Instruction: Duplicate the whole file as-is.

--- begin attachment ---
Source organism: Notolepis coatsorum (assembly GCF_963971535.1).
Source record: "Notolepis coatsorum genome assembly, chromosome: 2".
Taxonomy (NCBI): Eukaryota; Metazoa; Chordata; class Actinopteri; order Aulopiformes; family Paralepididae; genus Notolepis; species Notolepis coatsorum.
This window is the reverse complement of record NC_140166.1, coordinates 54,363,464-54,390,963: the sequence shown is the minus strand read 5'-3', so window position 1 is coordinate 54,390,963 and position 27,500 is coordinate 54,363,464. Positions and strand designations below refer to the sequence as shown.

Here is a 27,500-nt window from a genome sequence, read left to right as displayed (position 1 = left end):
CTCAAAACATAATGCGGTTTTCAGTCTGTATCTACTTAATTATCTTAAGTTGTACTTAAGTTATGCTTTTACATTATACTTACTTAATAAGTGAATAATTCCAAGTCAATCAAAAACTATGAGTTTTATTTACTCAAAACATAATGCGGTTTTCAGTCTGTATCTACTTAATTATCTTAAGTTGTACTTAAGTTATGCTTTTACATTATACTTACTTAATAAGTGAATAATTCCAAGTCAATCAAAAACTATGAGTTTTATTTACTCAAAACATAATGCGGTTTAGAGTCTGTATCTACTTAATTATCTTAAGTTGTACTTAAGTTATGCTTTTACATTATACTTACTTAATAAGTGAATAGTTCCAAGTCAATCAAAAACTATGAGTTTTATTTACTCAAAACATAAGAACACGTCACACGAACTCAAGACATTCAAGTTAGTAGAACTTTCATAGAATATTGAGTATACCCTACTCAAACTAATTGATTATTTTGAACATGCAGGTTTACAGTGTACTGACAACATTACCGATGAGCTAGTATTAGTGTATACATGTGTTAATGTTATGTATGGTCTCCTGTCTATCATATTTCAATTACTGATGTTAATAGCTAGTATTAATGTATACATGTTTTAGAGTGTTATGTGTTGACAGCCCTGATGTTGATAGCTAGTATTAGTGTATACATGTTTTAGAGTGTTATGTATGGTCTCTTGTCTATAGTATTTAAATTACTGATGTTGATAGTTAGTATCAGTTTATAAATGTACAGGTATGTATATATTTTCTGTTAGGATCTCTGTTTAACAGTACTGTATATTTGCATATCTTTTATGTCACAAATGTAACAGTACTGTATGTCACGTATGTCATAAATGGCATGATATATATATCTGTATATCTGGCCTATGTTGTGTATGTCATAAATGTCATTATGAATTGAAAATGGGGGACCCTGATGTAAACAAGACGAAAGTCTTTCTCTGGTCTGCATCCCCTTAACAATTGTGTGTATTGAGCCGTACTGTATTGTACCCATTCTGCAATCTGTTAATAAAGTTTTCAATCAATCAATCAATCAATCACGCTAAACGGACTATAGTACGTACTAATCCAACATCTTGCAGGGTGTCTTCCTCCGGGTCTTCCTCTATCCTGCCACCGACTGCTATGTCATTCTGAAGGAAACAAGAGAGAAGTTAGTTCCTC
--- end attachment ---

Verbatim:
Source organism: Notolepis coatsorum (assembly GCF_963971535.1).
Source record: "Notolepis coatsorum genome assembly, chromosome: 2".
Taxonomy (NCBI): Eukaryota; Metazoa; Chordata; class Actinopteri; order Aulopiformes; family Paralepididae; genus Notolepis; species Notolepis coatsorum.
This window is the reverse complement of record NC_140166.1, coordinates 54,363,464-54,390,963: the sequence shown is the minus strand read 5'-3', so window position 1 is coordinate 54,390,963 and position 27,500 is coordinate 54,363,464. Positions and strand designations below refer to the sequence as shown.

Here is a 27,500-nt window from a genome sequence, read left to right as displayed (position 1 = left end):
CTCAAAACATAATGCGGTTTTCAGTCTGTATCTACTTAATTATCTTAAGTTGTACTTAAGTTATGCTTTTACATTATACTTACTTAATAAGTGAATAATTCCAAGTCAATCAAAAACTATGAGTTTTATTTACTCAAAACATAATGCGGTTTTCAGTCTGTATCTACTTAATTATCTTAAGTTGTACTTAAGTTATGCTTTTACATTATACTTACTTAATAAGTGAATAATTCCAAGTCAATCAAAAACTATGAGTTTTATTTACTCAAAACATAATGCGGTTTAGAGTCTGTATCTACTTAATTATCTTAAGTTGTACTTAAGTTATGCTTTTACATTATACTTACTTAATAAGTGAATAGTTCCAAGTCAATCAAAAACTATGAGTTTTATTTACTCAAAACATAAGAACACGTCACACGAACTCAAGACATTCAAGTTAGTAGAACTTTCATAGAATATTGAGTATACCCTACTCAAACTAATTGATTATTTTGAACATGCAGGTTTACAGTGTACTGACAACATTACCGATGAGCTAGTATTAGTGTATACATGTGTTAATGTTATGTATGGTCTCCTGTCTATCATATTTCAATTACTGATGTTAATAGCTAGTATTAATGTATACATGTTTTAGAGTGTTATGTGTTGACAGCCCTGATGTTGATAGCTAGTATTAGTGTATACATGTTTTAGAGTGTTATGTATGGTCTCTTGTCTATAGTATTTAAATTACTGATGTTGATAGTTAGTATCAGTTTATAAATGTACAGGTATGTATATATTTTCTGTTAGGATCTCTGTTTAACAGTACTGTATATTTGCATATCTTTTATGTCACAAATGTAACAGTACTGTATGTCACGTATGTCATAAATGGCATGATATATATATCTGTATATCTGGCCTATGTTGTGTATGTCATAAATGTCATTATGAATTGAAAATGGGGGACCCTGATGTAAACAAGACGAAAGTCTTTCTCTGGTCTGCATCCCCTTAACAATTGTGTGTATTGAGCCGTACTGTATTGTACCCATTCTGCAATCTGTTAATAAAGTTTTCAATCAATCAATCAATCAATCACGCTAAACGGACTATAGTACGTACTAATCCAACATCTTGCAGGGTGTCTTCCTCCGGGTCTTCCTCTATCCTGCCACCGACTGCTATGTCATTCTGAAGGAAACAAGAGAGAAGTTAGTTCCTC